Air Defense Artillery: In the US military, air defense artillery is a separate branch. These
units use guns and missiles to shoot down enemy aircraft. Air defense units include radar tracking units.
Costal Artillery: These units use large guns and missiles to defend costal installations. These units are geneally located in perminant fortified, emplacements near strategic harbors and naval bases. US costal artillery no longer exists (AFAIK). Other countries do have costal artillery.
Strategic Artillery: These are the strategic rockets and ICBM forces.
Some armies may also employ assault guns. Assault guns are SP guns mounted on tank like chassis*. They are usually turretless. They provide direct fire fire support to other units.

Aviation: These are fixed-wing and rotary wing units (airplanes and helocopters). The US army does not employ large aircraft (fighters, ground attacke aircraft, etc. - this is due to political infighting between the army and airforce) however the USMC does.
Fixed wing aircraft can be employed for ground attack (bombing and strafing), artillery spotting, transportation, and reconnaissance. Rotary wing aircraft are pretty much used for the same purposes. Helocopters can remain fairly stationary, allowing troops to load or offload fairly easily. However, helocopters are vulnerable and slow. Fixed-wing aircraft are faster, and thus more difficult to target.

Combat Engineers: Combat engineers are the builders and destroyers of buildings and defenses. They are known as pioneers in may armies. They are responsible mines, obsticals, bridges, fortifications, railways, airfields, and most other construction projects. Most engineer units are capable of fighting as infantry. Assault engineers are attack specialist who employ explosives, flame weapons, and other special weapons to attack and destroy tanks or fortifications. Engineer units employ a variety of vehicles: bulldozers, armored engineer vehicles (essentially tanks modified with cranes, demolition guns, dozer blades, and other equipment useful to engineers), bridge laying vehicles, etc.

Combat Support Arms
Chemical: These units are in charge of most weapons of mass destruction related matters. They provide expertise in deployment of and defence against chemical weapons, including toxic gasses, non toxic gasses (ie tear gas), smoke generation, flame weapons, and biological and nuclear weapons. They are also responsible for the detection of NBC attacks (chemical recon) and decontamination (cleaning up after chemical attacks). Finally, they develop NBC weapons.

Intelligence: Intelligence units provide information to commanders. They are the spies, analysts, and reconnaissance people. Intelligence units gather information from spies, prisoners, electronic sources (sattelites, radio interecepts, and many other sources. It is then proccessed and (ideally) passed on to the units ho can use it. This may not happen in real life, due to may factors. Intelligence units are also responsible for electronic warfare - jamming and disrupting enemy communications, and intercepting enemy signals (radio, radar, telephone, etc.). Intelligence unit also provide counterintelligence, finding spies and protecting security.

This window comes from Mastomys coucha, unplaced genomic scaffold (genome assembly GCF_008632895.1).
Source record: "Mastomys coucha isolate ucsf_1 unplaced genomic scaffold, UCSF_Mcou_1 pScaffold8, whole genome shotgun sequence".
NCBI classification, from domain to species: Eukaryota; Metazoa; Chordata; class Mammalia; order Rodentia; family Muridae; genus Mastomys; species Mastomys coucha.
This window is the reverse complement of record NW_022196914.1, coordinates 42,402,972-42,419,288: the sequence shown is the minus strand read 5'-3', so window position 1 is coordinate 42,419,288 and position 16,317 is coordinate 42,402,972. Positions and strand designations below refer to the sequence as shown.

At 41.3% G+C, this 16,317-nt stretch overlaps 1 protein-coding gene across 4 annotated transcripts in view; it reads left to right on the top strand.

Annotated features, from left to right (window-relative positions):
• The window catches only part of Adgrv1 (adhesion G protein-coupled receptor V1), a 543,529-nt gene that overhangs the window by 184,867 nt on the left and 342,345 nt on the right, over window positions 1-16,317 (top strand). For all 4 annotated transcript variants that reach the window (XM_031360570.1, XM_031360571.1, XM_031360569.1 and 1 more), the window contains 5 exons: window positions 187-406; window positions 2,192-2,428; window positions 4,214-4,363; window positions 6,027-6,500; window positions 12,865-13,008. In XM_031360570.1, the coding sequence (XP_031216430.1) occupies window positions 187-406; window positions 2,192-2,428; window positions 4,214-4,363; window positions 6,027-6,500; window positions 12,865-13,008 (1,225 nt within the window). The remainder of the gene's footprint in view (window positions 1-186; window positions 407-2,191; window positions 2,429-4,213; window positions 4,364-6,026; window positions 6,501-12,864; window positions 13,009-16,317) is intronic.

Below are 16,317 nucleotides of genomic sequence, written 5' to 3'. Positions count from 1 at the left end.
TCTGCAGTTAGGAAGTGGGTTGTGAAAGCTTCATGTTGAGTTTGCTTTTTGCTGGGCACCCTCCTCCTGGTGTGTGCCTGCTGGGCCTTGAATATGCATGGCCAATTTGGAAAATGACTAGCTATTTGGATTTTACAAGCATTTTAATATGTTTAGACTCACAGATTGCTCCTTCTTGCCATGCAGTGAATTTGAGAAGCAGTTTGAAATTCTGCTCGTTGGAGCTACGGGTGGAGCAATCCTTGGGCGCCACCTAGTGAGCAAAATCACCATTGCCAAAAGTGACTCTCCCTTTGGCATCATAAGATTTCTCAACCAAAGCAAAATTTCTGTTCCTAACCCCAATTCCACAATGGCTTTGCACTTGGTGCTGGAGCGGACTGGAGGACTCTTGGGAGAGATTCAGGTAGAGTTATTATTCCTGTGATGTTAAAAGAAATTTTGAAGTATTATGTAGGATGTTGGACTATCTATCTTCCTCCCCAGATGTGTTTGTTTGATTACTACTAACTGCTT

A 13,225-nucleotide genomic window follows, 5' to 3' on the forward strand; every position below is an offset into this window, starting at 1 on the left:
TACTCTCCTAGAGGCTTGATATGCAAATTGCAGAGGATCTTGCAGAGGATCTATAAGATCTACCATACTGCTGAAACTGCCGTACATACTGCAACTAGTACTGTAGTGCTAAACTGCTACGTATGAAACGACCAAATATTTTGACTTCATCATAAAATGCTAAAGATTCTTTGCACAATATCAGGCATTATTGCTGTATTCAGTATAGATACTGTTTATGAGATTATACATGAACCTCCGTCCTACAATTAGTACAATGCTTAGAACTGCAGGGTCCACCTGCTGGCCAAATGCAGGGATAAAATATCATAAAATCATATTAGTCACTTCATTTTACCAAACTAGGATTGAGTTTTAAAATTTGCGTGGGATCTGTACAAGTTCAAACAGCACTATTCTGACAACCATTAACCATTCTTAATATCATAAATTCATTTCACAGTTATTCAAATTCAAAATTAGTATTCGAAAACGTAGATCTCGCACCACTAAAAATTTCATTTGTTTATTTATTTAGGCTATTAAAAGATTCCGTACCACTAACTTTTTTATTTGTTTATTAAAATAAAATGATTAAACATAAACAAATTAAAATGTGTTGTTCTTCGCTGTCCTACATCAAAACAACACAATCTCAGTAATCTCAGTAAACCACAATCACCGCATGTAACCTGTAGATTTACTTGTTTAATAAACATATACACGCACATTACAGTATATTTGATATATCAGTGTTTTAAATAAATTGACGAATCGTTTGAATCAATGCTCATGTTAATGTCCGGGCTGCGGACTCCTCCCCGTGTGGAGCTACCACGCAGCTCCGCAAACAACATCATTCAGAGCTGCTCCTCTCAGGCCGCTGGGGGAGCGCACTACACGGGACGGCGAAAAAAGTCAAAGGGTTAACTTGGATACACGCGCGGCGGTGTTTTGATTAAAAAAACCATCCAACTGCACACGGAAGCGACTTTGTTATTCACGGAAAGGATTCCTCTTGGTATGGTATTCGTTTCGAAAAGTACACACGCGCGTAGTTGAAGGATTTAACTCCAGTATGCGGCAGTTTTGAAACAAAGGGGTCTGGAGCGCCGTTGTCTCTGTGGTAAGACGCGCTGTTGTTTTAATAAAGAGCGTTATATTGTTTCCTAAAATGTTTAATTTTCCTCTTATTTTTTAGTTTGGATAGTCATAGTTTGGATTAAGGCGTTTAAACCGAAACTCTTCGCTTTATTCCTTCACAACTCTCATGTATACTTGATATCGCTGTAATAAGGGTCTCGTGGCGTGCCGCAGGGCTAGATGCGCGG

Military Police: The armies police force. In addition to crime fighting, military police gaurd prisoners of war, help maintain discipline, and direct traffic. Directing traffic is surprisingly important. Large forces on the move can create massive traffic jams, specially when the roads are bad, weather is bad, and everyone has been on the move to their respective areas for 24 hours or more.

Signals: Signals units are responsible for communications. They set up, man, maintain and protect radio networks, telephone networks, and other communications networks, These networks are key to allowing command and control.

Combat Support Service Arms:
Ordinance: These units are in charge of munitions. They research, develop, procure, supply, and maintain weapons systems, as well as combat vehicles.

Quartermasters: These units are in charge of general supplies (food, clothing, equipment, etc.). Among other duties, they are responsible for graves, parachute packing, and laundry.

Transportation: The army*s truck drivers. These units deliver supplies and troops.

Civil Affairs: These units are the army*s PR forces. they are involved in a wide variety of projects helpful towards civilians (many of which benifit the army).

Medical Corps: These are the doctors, nurses, medics, dentists, and other medical personnel of the army.

Finance: This is the army*s acccounting office. They are responsible for paying the bills.

Adjutant General: This is the army*s personnel and administrative department.

Chaplains: These are the religious advisors to the army.

I apologize for any spelling errors or typos. Thank you!

Preview is my friend, preview is my friend....
12-11-2003, 18:32
Part II is now as complete as I*ll get it for now.
13-11-2003, 16:49
bump.... No comments?
13-11-2003, 16:54
most of the stuff translates up to future tech stuff as well.
13-11-2003, 16:55
TAG for now.
Five Civilized Nations
13-11-2003, 17:52
Tagged for future referenced.

Um... What about the navy? Or should I put that up when I have time?
13-11-2003, 18:17
Tagged for future referenced.

Um... What about the navy? Or should I put that up when I have time?

Had a thread asking about naval organization up earlier:

I admit I am basically naval/air force illiterate.... :?
19-11-2003, 18:28
Where you said
Combat Support Arms
Chemical: These units are in charge of most weapons of mass destruction related matters

It should be mass casualties.